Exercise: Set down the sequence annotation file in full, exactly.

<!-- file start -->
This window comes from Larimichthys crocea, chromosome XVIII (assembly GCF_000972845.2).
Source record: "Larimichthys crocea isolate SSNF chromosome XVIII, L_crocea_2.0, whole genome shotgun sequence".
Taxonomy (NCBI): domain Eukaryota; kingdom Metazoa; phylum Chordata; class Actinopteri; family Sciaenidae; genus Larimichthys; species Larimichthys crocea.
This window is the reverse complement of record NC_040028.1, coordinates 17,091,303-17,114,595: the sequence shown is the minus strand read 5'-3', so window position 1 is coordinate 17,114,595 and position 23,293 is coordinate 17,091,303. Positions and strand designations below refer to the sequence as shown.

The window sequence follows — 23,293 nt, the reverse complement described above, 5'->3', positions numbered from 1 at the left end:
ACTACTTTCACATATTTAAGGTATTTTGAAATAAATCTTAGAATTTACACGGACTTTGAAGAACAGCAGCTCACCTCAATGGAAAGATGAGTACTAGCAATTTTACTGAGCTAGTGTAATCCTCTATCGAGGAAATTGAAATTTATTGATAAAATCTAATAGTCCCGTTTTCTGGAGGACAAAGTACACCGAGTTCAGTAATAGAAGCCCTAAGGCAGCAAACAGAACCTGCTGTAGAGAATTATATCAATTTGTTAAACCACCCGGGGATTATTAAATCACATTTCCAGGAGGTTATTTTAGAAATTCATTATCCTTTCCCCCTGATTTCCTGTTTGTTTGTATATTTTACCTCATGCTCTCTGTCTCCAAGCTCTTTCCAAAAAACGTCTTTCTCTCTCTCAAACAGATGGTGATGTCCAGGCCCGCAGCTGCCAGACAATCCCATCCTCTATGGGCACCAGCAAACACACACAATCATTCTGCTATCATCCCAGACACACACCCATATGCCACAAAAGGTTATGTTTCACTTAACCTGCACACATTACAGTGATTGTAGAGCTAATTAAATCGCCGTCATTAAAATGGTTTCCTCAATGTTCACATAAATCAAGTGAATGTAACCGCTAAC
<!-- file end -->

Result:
This window comes from Larimichthys crocea, chromosome XVIII (assembly GCF_000972845.2).
Source record: "Larimichthys crocea isolate SSNF chromosome XVIII, L_crocea_2.0, whole genome shotgun sequence".
Taxonomy (NCBI): domain Eukaryota; kingdom Metazoa; phylum Chordata; class Actinopteri; family Sciaenidae; genus Larimichthys; species Larimichthys crocea.
This window is the reverse complement of record NC_040028.1, coordinates 17,091,303-17,114,595: the sequence shown is the minus strand read 5'-3', so window position 1 is coordinate 17,114,595 and position 23,293 is coordinate 17,091,303. Positions and strand designations below refer to the sequence as shown.

The window sequence follows — 23,293 nt, the reverse complement described above, 5'->3', positions numbered from 1 at the left end:
ACTACTTTCACATATTTAAGGTATTTTGAAATAAATCTTAGAATTTACACGGACTTTGAAGAACAGCAGCTCACCTCAATGGAAAGATGAGTACTAGCAATTTTACTGAGCTAGTGTAATCCTCTATCGAGGAAATTGAAATTTATTGATAAAATCTAATAGTCCCGTTTTCTGGAGGACAAAGTACACCGAGTTCAGTAATAGAAGCCCTAAGGCAGCAAACAGAACCTGCTGTAGAGAATTATATCAATTTGTTAAACCACCCGGGGATTATTAAATCACATTTCCAGGAGGTTATTTTAGAAATTCATTATCCTTTCCCCCTGATTTCCTGTTTGTTTGTATATTTTACCTCATGCTCTCTGTCTCCAAGCTCTTTCCAAAAAACGTCTTTCTCTCTCTCAAACAGATGGTGATGTCCAGGCCCGCAGCTGCCAGACAATCCCATCCTCTATGGGCACCAGCAAACACACACAATCATTCTGCTATCATCCCAGACACACACCCATATGCCACAAAAGGTTATGTTTCACTTAACCTGCACACATTACAGTGATTGTAGAGCTAATTAAATCGCCGTCATTAAAATGGTTTCCTCAATGTTCACATAAATCAAGTGAATGTAACCGCTAAC